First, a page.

Jan Whitaker's Consumer Society

What the reviewers said ...

House & Garden:
“Looking for something more rewarding than reading tea leaves but just as much fun? Dip into Tea at the Blue Lantern Inn. ... The book is both informative and clear-eyed, and leavened with wonderful illustrations."

Katherine A. Powers, Boston Sunday Globe:
“Enlightenment – wondrous revelation, in fact – has come in the shape of Jan Whitaker’s Tea at the Blue Lantern Inn: A Social History of the Tea Room Craze in America. Here is a real contribution to social history, one that disperses the cozy fug that surrounds our present notion of the tea room, an institution that we associate with homey clutter and a certain comfortable dowdiness.”

Ian Marlowe, Tea: A Magazine:
"Tea at the Blue Lantern Inn (there was one, incidentally), is such a good read – informative, enlightening, and often amusing. ... a superb job on the research, ... will stand as a great reference tool. The excellent illustrations and photographs perfectly complement her text."

Diana Krauth, Pioneer Valley Women’s Times:
"Tea at the Blue Lantern Inn is a beautiful, complete, educational and entertaining work."

Margaret Flanagan, Booklist:
“Readers will relish this irresistible slice of American popular culture.”

Tea at the Blue Lantern Inn


Strangely enough, tea rooms didn't always serve afternoon tea, and their guests were equally likely to order coffee. The underlying meaning of tea room, perhaps, was a women-friendly message that said "welcome" at a time when many eating places were male strongholds. Tea rooms were extremely popular with women in the first decades of the 20th century, both as businesses and as places to eat.

Table of Contents
Welcome to the Tea Room, An Introduction: Transportation, Temperance, and Women -- Mah-Jongg, College Girls, and Candy Stores -- Tea Rooms by Other Names -- 1890s to 1950s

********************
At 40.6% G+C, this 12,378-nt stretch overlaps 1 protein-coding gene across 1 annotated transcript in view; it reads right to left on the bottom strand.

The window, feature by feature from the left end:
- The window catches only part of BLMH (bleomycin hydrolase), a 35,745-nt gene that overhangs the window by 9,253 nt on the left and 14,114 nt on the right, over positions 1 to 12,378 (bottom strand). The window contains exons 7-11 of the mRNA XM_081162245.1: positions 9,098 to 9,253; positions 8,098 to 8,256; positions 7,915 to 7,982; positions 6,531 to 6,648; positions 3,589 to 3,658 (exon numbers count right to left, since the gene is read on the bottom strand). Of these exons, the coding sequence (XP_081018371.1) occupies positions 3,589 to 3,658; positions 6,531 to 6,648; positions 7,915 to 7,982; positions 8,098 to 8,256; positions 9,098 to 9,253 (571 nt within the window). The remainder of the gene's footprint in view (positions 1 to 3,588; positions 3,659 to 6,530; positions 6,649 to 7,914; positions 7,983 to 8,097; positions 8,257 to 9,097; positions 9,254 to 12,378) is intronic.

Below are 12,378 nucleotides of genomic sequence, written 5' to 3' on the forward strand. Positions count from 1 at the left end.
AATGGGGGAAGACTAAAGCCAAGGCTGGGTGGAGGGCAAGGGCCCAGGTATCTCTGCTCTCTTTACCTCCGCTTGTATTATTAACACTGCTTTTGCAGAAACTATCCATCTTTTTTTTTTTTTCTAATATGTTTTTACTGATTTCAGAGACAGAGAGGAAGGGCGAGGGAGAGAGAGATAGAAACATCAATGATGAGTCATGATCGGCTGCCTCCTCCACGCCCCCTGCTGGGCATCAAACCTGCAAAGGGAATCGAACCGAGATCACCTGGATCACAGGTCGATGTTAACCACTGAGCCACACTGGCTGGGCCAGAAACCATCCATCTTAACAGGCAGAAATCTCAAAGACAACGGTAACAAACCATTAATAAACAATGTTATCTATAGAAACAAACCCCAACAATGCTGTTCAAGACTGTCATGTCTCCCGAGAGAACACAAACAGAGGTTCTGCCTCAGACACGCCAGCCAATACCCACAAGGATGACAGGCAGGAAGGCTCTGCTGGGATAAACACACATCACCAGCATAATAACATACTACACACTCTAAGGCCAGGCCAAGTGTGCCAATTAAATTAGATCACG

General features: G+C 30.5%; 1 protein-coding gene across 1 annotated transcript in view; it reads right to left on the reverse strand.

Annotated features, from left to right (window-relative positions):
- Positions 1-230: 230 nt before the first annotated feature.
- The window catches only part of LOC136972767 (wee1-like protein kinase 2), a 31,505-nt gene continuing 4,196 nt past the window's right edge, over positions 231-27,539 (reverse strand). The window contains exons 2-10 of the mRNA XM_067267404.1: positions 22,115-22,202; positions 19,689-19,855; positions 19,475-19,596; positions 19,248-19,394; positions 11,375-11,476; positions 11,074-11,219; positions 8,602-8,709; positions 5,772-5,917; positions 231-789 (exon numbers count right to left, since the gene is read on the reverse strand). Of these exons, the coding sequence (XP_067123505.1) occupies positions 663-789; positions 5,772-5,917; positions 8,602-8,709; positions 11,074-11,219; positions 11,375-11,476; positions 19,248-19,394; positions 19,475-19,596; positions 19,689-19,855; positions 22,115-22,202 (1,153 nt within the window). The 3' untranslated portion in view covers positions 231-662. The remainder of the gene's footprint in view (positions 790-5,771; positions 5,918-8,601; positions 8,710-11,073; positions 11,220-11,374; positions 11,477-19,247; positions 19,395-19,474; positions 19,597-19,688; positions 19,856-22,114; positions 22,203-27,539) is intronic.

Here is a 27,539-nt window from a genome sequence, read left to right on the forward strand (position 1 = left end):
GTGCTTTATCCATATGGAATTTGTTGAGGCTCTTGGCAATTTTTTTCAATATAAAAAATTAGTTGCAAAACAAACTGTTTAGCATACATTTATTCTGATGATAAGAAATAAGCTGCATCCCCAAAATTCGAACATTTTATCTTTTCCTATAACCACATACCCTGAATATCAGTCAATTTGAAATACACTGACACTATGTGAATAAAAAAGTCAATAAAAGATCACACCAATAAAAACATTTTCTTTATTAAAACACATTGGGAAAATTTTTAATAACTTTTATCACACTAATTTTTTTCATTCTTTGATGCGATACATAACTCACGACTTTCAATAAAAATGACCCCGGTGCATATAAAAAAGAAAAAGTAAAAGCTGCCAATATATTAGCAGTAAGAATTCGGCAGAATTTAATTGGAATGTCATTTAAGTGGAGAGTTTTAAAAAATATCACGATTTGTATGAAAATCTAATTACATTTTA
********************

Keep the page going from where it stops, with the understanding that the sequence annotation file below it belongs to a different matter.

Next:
1 Society Sips: High Season in the Hotel Tea Room -- Elite Patrons -- Gentlewomen Proprietors -- Feature: Delicate Teatime Treats
2 Village Bohemian: "We're All Mad Here" -- The Lure of 'Atmosphere' -- Celebrity Spotting -- From Tea Room to Nightclub and Speakeasy -- Other Bohemias, Other Tea Rooms -- Feature: Miss Crump Serves Crumpets
3 Roadside Resorts: More Cars, More Tea Rooms -- Gentrifying the Countryside -- Chicken and Waffles -- Just Like Home, But Without Electricity -- Country Charm -- Box Lunches and Sleeping Porches -- Feature: Two Seasons at the Tea Chest
4 Ye Olde Tea Shoppe: Colonially Quaint, Yet Up-to-Date -- Historic Houses, Inns and Taverns -- Other Sorts of "Oldeness" -- Not "Olde," Just Quaint -- Feature: Ye Names
5 Metropolitan Meals: Twentieth-Century Boom -- Location, Location, Location -- Women, Children, and Men -- Candy, Soda Fountains and Chains -- The Magic of Toast -- Can a Tea-Man Be a He-Man? -- Feature: Catering to the College Crowd
6 Outrageously Orange: Color Crazy -- Just Like the Movies -- Tea a la Russe -- Reading the Tea Leaves -- Fanciful Food -- Feature: "Eating Should Be a Fine Art"
7 The Department of Tea: Best Places to Eat -- Chicken Pies and Diet Plates -- Special Attractions -- Mind Your Manners -- Feature: Hobbing with the Nobs at Fields
8 Conclusion
Bibliography, Index

Selected Works

Department Store History Books
A round-the-world tour of major department stores from their 19th-century origins to their continual reinventions in the 21st. Emphasizing the well known stores of France and less well known examples in Germany.
An examination of the buildings, people, merchandise, show windows, parades, and hoopla that made the big-city American department store so memorable.
Tea Room History Book
From Greenwich Village and the New England roadside of the 1920s to the Gypsy tea rooms of the Depression, running small tea rooms provided a new occupation for women.
Essay in Magazine
Gastronomica article on the country's first fast food eateries which got their start in the 1880s.
Essay in Book
Explores women's impact on the 20th century restaurant industry (UMass Press).